By Steve Peace / IVN / Nov. 26, 2012
The election is behind us. Political season is in brief recess and we enter a period in which governing takes precedent over politics.There is always some unfinished business leftover from the hysteria that seems inevitable in the waning weeks of campaigning.In San Diego, there is one glaring transgression left unaddressed. U.S. Attorney Laura Duffy has yet to do the right thing by way of her agency and the citizens she swore to serve.
As the appointed U.S. Attorney for the region, Duffy is the most important prosecutorial authority in our region. For reasons known only to her, she chose to compromise the integrity of her office by involving herself in the campaign for Mayor of San Diego.
There is room for debate about whether her support for and involvement in the campaign, including the use of her official title as U.S. Attorney, constituted a violation of the Hatch Act (although her own office has applied a standard to others that, if applied to her, would appear to find her in violation of the act).
What is unambiguously clear is that Duffy violated the Department of Justice ethics standards.
People make mistakes. Even if her actions were illegal, I would not support prosecution. There are remedies short of a legal confrontation and Duffy, no doubt, has a great future ahead of her and much to offer as a talented young attorney.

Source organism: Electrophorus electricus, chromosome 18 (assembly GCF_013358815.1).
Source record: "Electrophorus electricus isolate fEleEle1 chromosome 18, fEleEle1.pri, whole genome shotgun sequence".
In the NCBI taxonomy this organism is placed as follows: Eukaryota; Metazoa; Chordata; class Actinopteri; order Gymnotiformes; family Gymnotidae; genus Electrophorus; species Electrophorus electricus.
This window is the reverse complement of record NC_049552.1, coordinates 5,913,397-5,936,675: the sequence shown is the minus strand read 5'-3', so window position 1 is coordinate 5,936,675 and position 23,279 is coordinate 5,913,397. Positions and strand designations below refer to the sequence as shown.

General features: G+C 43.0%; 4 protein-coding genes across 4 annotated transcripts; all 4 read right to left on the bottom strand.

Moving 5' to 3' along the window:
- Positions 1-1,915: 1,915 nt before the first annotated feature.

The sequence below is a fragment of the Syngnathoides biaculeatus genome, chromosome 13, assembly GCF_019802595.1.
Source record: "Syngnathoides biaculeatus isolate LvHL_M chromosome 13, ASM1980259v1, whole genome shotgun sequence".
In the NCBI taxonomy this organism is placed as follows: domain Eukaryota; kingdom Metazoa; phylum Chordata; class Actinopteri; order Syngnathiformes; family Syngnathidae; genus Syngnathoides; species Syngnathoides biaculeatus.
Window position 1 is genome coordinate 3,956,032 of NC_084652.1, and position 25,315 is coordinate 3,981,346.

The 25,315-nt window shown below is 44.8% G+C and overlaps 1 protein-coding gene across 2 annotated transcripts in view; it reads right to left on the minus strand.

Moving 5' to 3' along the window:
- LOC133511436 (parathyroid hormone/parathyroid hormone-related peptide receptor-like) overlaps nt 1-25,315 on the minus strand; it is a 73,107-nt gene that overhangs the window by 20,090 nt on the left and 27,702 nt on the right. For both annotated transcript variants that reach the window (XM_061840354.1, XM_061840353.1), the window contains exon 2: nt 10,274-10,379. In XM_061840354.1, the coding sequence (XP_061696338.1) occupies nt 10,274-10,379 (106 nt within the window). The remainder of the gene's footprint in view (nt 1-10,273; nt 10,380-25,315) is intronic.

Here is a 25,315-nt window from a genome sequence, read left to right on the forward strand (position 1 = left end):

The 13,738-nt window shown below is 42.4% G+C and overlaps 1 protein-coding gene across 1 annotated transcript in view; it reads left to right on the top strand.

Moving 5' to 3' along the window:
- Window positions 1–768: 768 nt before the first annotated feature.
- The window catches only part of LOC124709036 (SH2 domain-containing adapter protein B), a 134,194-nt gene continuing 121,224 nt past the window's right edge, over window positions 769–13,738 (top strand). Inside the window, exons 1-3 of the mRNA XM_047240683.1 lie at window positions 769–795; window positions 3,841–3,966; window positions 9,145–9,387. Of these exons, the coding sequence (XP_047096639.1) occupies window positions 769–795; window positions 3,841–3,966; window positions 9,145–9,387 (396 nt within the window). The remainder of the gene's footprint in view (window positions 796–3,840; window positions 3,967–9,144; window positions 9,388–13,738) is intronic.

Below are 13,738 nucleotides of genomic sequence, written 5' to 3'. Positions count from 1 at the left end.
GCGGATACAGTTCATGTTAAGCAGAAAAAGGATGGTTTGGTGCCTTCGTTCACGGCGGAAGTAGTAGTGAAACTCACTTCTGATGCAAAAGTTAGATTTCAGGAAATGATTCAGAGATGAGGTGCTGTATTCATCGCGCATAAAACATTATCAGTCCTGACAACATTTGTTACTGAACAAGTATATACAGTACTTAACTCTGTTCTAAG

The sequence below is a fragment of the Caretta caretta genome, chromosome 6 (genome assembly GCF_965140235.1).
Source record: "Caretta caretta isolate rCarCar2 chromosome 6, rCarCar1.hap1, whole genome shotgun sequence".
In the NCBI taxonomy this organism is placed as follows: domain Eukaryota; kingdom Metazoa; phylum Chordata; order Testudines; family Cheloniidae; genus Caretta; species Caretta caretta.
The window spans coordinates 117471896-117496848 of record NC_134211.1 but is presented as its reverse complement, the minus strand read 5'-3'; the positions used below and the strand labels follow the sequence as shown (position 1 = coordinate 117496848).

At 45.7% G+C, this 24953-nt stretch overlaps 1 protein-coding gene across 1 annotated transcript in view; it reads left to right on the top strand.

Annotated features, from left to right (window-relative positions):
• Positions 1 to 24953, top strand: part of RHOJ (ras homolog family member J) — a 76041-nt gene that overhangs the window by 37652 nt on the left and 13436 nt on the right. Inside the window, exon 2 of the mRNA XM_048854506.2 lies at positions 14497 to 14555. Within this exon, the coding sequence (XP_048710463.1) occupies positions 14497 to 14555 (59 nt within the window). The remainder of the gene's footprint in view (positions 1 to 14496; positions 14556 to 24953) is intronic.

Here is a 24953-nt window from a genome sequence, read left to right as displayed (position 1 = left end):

But, the most important thing young leaders can do is recognize mistakes, take responsibility for them, and act in a manner that sets an example for those they lead by preserving and protecting the mission of their institution.
So far, we have heard nothing from Ms. Duffy. Thanksgiving is now behind us. One would hope that the holiday has provided some time for reflection. It may not seem this way to her now, but she would serve her own long term interest by putting the Office of the U.S. Attorney above herself, and resign.
There is no other way to remove the taint from any possible future involvement that her office might have involving San Diego political figures and governmental officials.
The US Attorney’s office simply must be beyond politics, both in fact and in perception. Duffy’s unprecedented lapse in judgment makes this impossible as long as she heads the local office.
Laura Duffy will never regain the credibility she needs to tap her own talents unless she recognizes the reality and accepts the fact that even good people make bad decisions. The good ones fess up, protect their institutions, and move on to better things.
This won’t go away … until she does.